Elaine Wishart, City of Edinburgh Branch, who moved the motion said, "The human cost of domestic abuse affects the whole of society and we all have a responsibility to challenge it. Unfortunately too many workplaces still view domestic abuse as a private matter, it is not. When our members are perpetrators, which they will be, we need to have appropriate measures in place to ensure they are held responsible and accountable for their behaviour."

Elaine recommended the Refuge and Respect Toolkit as an invaluable resource for branches who seriously want to tackle domestic abuse as a workplace issue.

Gray Allan, Falkirk Branch, explained that two women are killed every week in the UK by their partner or their ex partner and that 10 suicides every week are due to the experience of domestic violence,

"Domestic violence will touch many UNISON victims, relatives, colleagues. Many perpetrators will also be UNISON members. They will interact with colleagues and supervisors. 44% will tell colleagues about their behaviour. We need Zero Tolerance. We still need a workplace procedure for perpetrators. Early intervention could save those two lives.


Who's who?

Every UNISON branch elects a delegation to attend annual conference and to vote on behalf of their local branch members. Scotland has about 200 delegates. This branch has three. Two must be women and one of these must be a low paid woman, to reflect the make-up of the branch.

The Branch delegation to this year's Conference in Bournemouth is:

Susan Kennedy   Ian McDonald   Kate Ramsden   Tricia Morrison Morag Lawrence
Susan Kennedy Steward
  Ian McDonald
Branch Treasurer
  Kate Ramsden
Branch Chair (sharer)
  Tricia Morrison Branch Officer (sharer) Morag Lawrence, Branch Officer (observer)

Bob Revie We are very proud that Bob Revie, our Branch Secretary, is once again Scotland's delegate to the The Standing Orders Committee (SOC). He was nominated by a range of Scottish branches, including ours and elected unopposed. This is Bob's third year on the SOC. He took over from Robin Hunter who was our excellent Scottish delegate for many years before, and who stood down for personal reasons. Bob is doing a great job filling his boots.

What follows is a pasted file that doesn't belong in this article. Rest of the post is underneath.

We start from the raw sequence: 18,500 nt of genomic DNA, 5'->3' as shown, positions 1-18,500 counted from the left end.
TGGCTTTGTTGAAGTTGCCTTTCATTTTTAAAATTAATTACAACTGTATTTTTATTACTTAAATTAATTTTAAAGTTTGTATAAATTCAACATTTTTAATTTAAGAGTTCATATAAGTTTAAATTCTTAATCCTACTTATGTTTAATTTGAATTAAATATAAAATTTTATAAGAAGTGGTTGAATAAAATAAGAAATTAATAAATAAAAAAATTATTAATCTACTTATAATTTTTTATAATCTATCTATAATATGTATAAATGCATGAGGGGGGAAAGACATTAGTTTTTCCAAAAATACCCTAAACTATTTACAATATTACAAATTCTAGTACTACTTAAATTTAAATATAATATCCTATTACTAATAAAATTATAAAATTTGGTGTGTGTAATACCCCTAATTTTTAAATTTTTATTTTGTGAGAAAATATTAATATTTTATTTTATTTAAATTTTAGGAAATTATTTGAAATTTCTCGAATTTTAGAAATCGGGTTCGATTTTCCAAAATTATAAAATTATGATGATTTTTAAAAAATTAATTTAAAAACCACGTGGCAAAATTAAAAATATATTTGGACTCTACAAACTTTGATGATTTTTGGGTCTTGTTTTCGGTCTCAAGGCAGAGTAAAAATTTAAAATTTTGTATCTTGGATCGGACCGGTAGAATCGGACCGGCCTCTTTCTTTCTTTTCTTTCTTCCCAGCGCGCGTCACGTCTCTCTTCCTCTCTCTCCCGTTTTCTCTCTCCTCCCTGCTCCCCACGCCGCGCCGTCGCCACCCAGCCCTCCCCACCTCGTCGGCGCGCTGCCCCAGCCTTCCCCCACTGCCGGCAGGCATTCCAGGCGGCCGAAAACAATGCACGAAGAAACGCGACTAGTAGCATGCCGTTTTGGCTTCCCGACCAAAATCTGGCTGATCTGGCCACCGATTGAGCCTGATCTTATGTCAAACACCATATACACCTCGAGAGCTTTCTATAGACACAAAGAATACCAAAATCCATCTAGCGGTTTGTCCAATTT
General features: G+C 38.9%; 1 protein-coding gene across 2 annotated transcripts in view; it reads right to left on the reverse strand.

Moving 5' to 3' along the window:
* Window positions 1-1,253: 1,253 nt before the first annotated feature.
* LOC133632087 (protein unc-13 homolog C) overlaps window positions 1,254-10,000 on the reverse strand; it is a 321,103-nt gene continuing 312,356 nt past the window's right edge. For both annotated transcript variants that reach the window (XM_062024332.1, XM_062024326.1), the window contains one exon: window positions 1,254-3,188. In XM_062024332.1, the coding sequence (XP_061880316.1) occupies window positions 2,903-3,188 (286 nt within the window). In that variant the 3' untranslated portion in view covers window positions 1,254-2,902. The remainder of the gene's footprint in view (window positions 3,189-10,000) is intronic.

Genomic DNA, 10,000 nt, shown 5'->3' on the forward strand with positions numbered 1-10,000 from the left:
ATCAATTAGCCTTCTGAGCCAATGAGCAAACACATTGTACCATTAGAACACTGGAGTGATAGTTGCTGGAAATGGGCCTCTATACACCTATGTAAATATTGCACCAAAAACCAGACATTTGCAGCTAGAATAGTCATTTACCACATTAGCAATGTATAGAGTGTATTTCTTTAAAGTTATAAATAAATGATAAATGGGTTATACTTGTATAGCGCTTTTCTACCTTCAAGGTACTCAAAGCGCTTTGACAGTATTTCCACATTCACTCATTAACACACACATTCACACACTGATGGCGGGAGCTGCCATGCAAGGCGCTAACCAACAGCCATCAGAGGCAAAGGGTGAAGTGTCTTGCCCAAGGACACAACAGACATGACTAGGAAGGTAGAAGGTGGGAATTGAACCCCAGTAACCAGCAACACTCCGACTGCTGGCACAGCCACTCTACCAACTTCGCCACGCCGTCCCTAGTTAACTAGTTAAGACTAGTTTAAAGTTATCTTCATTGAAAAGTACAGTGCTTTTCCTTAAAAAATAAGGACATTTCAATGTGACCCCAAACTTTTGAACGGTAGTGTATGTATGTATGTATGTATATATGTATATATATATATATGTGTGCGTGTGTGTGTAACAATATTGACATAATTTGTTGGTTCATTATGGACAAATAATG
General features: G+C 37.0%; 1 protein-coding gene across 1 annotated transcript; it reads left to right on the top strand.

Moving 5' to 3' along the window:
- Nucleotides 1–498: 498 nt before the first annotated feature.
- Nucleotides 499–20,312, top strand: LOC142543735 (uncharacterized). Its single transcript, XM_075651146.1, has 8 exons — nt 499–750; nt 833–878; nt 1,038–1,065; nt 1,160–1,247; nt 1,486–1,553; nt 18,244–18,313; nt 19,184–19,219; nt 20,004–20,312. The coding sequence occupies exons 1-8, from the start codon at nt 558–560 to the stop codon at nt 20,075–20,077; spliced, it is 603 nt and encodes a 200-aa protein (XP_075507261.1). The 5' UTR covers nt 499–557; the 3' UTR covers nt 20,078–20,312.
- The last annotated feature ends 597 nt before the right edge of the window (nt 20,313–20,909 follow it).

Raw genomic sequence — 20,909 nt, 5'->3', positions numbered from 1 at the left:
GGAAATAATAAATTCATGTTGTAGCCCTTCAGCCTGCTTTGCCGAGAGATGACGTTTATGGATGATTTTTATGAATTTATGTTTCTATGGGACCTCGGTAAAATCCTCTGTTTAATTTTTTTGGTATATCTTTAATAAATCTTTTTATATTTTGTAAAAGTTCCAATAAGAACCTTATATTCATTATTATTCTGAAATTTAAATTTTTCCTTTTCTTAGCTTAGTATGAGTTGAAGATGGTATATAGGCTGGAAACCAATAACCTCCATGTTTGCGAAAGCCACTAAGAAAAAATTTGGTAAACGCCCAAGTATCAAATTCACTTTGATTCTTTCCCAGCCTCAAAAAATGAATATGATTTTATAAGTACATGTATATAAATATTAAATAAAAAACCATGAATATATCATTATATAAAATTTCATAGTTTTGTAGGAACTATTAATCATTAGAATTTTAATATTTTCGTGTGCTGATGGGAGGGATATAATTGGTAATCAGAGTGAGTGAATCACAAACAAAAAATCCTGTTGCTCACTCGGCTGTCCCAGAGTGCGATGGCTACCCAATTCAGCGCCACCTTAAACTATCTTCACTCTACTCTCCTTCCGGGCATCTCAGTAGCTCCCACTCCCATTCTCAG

The SOC is responsible for the business of National Delegate Conference and for making sure that everyone at conference abides by the rules.

Kate RamsdenKate, as a member of UNISON Scotland's Communications and Campaigns Committee, is also one of the three person team, that makes up the UNISON Scotland Conference Briefing Team.The team issues briefings throughout conference which keep Scottish delegates up to date with UNISON Scotland's position on the debates and reports on the week's business. The briefings have also been known to be quite amusing and are sought after by many outwith the Scottish delegations.


What's what?

UNISON's annual national conference is the union's ruling body. Every year delegates from all over the country take part in debates to choose our campaigning priorities and policies.

Conference is chaired by the UNISON National President, who this year is Gerry Gallagher, or by one of his Vice-Presidents. This year there are over 100 motions on the conference agenda and a number of proposed amendments to the UNISON rules. Only a proportion of motions will actually be debated at Conference because there is not time to hear them all. Motions are therefore "prioritised".

Branch motions and amendments
Our branch has one motion on the Conference Agenda this year. The motion was passed at the Branch AGM in February and is on Professional Representation.

Each branch is also allowed to submit "amendments" to motions, to add to the motion or to change a part we don't agree with. They all add to the motions rather than changing them in any way. The branch has no amendments submitted this year.

Motions are passed by a straight majority of the conference delegates on a hand vote. If it is close, conference delegates or the chair of conference can call for a card vote. The number of card votes per delegation is based on the number of members in the branch.

Amendments to rule need to be approved by a two-thirds majority of the voting delegates. Card votes can also be called for (and often are) in rule changes. Thursday afternoon is traditionally the time that the rule changes are debated. Many delegates find this session really boring, but in recent years it has produced some of the best debates, and often the funniest speeches.

As delegates we will vote on the motions and the rule changes in line with branch policy, where we have that in place and we can speak for or against any of the motions, amendments and rule changes, again in line with Branch policy, if we have a position.